Rising air pollutants can cause stillbirth, premature deaths: Experts

New Delhi: Rising air pollutants are causing stillbirth and premature death of newborn among women living in polluted ambience, said Jugal Kishore, Director, Professor and Head of Department, Community Medicine, Safdarjung Hospital.

He said that exposure to high levels of PM2.5 causes premature death among newborns even 1 to 2 weeks after birth, and sometimes causes premature birth too.

“The air pollutants go to the placenta through blood and block the vessel that causes stillbirth and premature deaths to newborn,” added Kishore.

Kishore said these are some indirect impacts of air pollution on the human body, which need serious attention.

Talking about the ongoing Covid-19 pandemic, he mentioned that air pollutants add to the respiratory problems of the patients as their lungs are already affected by the Covid infection. The particles get stuck at the lung alveoli where the lungs and the blood exchange oxygen and carbon dioxide during the process of breathing and start inflammatory reactions that cause breathing problems.

Air pollution does not contribute only to respiratory problems, but it also has long-term health effects which include heart disease, lung cancer, brain stroke and many more.

Neeraj Nischal, Additional Professor, Medicine, at AIIMS, said that air pollution has many ill-effects and cannot be confined to only lungs and respiratory problems, adding that those suffering from respiratory illness are the prime victims.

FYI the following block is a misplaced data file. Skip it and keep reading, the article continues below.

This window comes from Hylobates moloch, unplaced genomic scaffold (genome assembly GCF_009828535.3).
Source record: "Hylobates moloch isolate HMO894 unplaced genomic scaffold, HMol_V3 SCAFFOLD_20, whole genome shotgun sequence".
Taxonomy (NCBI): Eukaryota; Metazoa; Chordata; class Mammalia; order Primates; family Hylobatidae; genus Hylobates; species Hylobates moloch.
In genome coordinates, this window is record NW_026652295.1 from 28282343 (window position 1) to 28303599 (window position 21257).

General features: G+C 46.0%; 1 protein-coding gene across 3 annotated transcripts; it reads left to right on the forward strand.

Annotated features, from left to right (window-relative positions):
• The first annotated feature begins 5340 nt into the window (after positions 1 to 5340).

If someone is suffering from asthma or allergic bronchitis, they may feel more problems due to air pollution. In the Covid scenario, those diagnosed with severe Covid infection have hypersensitive lungs and the air pollutants may create more problems for them, like running nose, extreme cough and eye allergy, Nishchal said.

He categorically pointed out that the pollutants will not significantly affect all those who are infected with Covid, but majorly it will affect those whose lungs have been damaged due to the infection.

Nischal also said that the pollution also affects one’s psychological behaviour. It can affect the whole body, but the chief organs that may be highly damaged due to high level of pollution are lungs and heart, said the AIIMS doctor.

Highlighting the role of climatic conditions in rising levels of air pollution during October and November in the National Capital Region (NCR), Harshal Salve, Additional Professor, Community Medicine, at AIIMS, said that air pollution has long-term impacts like alcohol and tobacco.

Air pollution is the most important contributor and risk factor for non-communicable diseases like lung problems, heart failure, brain stroke and many others. Over 85 per cent deaths in India are linked to non-communicable diseases, said Salve, adding that air pollution causes 0.52 per cent more deaths among males in Delhi during winter.

(Except for the headline, this story has not been edited by Sambad English staff and is published from a syndicated feed.)

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